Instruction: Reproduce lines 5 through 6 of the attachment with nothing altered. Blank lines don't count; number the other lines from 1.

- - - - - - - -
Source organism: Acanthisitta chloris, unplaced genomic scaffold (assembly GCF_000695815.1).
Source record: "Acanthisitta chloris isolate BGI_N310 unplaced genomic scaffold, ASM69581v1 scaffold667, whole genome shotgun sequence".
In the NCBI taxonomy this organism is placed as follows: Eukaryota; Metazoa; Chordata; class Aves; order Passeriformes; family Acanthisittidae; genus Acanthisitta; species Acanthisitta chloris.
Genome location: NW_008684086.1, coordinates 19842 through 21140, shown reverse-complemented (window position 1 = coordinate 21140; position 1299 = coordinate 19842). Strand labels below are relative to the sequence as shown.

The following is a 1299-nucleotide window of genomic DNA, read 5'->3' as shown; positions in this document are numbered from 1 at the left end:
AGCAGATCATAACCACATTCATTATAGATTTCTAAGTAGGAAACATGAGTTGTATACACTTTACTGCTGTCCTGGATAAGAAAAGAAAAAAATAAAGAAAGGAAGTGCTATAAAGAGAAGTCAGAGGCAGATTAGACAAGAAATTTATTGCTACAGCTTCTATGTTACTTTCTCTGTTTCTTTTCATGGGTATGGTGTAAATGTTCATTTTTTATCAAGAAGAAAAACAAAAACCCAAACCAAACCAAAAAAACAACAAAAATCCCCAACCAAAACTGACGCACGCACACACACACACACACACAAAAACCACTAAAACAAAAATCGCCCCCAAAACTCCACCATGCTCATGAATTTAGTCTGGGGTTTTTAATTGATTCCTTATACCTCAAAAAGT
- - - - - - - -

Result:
The following is a 1299-nucleotide window of genomic DNA, read 5'->3' as shown; positions in this document are numbered from 1 at the left end:
AGCAGATCATAACCACATTCATTATAGATTTCTAAGTAGGAAACATGAGTTGTATACACTTTACTGCTGTCCTGGATAAGAAAAGAAAAAAATAAAGAAAGGAAGTGCTATAAAGAGAAGTCAGAGGCAGATTAGACAAGAAATTTATTGCTACAGCTTCTATGTTACTTTCTCTGTTTCTTTTCATGGGTATGGTGTAAATGTTCATTTTTTATCAAGAAGAAAAACAAAAACCCAAACCAAACCAAAAAAACAACAAAAATCCCCAACCAAAACTGACGCACGCACACACACACACACACACAAAAACCACTAAAACAAAAATCGCCCCCAAAACTCCACCATGCTCATGAATTTAGTCTGGGGTTTTTAATTGATTCCTTATACCTCAAAAAGT